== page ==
It was now time to begin a new and improved second-generation machine. The first “real” Harley-Davidson motorcycle had a bigger engine, almost 25 cubic inches.
The bikes advanced loop-frame and bigger engine marked the path to future motorcycle designs.
The boys received assistance from Ole Evenrude, inventor, known for the invention of the first outboard motor.
The prototype, assembled in a shed in the Davidson’s backyard, had parts mostly made and fabricated at the West Milwaukee rail shop where oldest brother William A. Davidson was then a toolroom foreman.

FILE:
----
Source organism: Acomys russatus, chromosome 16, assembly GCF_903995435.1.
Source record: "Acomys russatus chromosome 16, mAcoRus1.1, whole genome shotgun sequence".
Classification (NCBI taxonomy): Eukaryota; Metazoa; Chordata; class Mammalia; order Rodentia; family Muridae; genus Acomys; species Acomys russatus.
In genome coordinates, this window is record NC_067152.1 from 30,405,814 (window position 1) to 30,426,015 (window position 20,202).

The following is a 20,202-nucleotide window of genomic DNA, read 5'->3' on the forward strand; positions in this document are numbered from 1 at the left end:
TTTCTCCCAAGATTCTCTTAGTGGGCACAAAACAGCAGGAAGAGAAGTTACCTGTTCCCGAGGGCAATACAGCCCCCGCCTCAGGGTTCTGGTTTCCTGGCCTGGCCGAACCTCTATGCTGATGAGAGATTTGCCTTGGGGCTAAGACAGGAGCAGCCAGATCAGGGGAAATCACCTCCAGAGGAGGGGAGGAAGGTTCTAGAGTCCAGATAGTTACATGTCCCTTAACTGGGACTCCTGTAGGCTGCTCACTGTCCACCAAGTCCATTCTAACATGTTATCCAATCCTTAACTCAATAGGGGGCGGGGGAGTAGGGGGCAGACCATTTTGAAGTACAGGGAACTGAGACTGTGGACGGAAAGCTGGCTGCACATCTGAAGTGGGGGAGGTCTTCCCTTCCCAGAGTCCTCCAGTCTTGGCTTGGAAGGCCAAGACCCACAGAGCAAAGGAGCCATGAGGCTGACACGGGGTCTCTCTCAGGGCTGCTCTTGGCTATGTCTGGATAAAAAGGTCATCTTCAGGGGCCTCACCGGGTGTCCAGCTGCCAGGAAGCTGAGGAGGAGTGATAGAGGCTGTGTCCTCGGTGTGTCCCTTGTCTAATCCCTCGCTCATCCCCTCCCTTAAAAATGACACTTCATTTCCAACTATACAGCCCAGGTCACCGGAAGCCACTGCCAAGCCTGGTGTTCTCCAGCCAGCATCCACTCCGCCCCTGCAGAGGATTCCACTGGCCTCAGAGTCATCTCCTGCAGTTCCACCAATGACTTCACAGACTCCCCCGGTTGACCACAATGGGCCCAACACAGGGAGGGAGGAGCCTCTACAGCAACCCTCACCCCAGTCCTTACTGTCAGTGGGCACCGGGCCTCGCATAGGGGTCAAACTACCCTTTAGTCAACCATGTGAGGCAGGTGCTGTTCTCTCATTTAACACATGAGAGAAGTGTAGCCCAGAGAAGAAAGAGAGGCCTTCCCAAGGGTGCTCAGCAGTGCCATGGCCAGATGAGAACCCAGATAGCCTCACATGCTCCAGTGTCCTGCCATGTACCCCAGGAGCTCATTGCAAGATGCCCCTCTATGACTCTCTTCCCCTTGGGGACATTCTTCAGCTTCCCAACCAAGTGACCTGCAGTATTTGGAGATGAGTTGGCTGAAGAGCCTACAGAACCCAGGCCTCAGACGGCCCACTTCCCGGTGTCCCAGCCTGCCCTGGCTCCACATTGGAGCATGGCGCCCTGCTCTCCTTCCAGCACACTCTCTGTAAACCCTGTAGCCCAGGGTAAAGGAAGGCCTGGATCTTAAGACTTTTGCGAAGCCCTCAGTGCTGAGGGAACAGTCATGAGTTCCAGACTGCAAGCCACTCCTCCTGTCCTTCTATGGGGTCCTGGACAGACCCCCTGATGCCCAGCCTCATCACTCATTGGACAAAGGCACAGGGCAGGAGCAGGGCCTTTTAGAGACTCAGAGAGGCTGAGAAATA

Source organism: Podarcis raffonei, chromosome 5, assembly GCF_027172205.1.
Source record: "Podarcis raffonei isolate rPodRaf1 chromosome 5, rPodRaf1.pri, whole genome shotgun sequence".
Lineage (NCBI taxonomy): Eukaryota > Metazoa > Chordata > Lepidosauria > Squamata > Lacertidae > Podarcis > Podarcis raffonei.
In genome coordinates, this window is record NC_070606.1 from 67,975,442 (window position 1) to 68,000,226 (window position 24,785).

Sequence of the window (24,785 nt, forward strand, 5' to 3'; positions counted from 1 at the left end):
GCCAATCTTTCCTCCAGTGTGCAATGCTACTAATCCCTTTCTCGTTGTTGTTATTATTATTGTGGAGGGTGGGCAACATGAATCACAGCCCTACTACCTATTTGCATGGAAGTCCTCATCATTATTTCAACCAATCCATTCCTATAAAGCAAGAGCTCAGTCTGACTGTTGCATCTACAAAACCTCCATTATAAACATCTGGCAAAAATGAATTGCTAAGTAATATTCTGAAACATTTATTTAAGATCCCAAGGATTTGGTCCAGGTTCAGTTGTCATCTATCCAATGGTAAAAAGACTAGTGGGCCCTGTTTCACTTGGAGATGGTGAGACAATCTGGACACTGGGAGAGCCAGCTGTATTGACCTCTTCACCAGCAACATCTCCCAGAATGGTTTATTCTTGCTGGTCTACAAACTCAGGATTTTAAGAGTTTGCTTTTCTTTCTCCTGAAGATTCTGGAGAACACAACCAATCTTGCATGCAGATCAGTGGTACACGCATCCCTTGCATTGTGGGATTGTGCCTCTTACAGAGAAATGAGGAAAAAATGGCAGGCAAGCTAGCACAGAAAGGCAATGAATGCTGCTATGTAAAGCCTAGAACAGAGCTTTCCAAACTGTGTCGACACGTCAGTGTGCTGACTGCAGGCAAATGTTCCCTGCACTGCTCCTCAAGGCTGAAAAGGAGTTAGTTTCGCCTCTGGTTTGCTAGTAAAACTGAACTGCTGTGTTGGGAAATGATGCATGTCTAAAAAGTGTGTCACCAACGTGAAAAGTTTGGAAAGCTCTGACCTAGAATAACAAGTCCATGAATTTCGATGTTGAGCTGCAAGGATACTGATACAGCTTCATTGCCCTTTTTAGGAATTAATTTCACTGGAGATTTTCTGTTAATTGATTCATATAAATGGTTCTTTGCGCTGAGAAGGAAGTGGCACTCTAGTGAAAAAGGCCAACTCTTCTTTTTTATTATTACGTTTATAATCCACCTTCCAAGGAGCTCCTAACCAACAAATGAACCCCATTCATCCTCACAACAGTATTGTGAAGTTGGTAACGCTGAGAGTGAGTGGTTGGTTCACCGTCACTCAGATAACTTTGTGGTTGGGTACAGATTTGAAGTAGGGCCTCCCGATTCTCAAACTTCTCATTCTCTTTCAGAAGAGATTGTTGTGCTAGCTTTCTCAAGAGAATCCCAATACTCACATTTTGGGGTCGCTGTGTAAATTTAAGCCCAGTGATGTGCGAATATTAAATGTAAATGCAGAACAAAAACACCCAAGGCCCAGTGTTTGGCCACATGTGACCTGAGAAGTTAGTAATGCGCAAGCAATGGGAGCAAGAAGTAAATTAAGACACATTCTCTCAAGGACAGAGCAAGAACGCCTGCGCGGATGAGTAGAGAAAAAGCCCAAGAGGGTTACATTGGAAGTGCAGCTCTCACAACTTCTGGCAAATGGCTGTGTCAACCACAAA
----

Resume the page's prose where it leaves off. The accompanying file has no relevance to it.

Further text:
Completed in September of 1904, the motorcycle raced in State Fair Park. Placing fourth, it was the first documented appearance of a Harley-Davidson.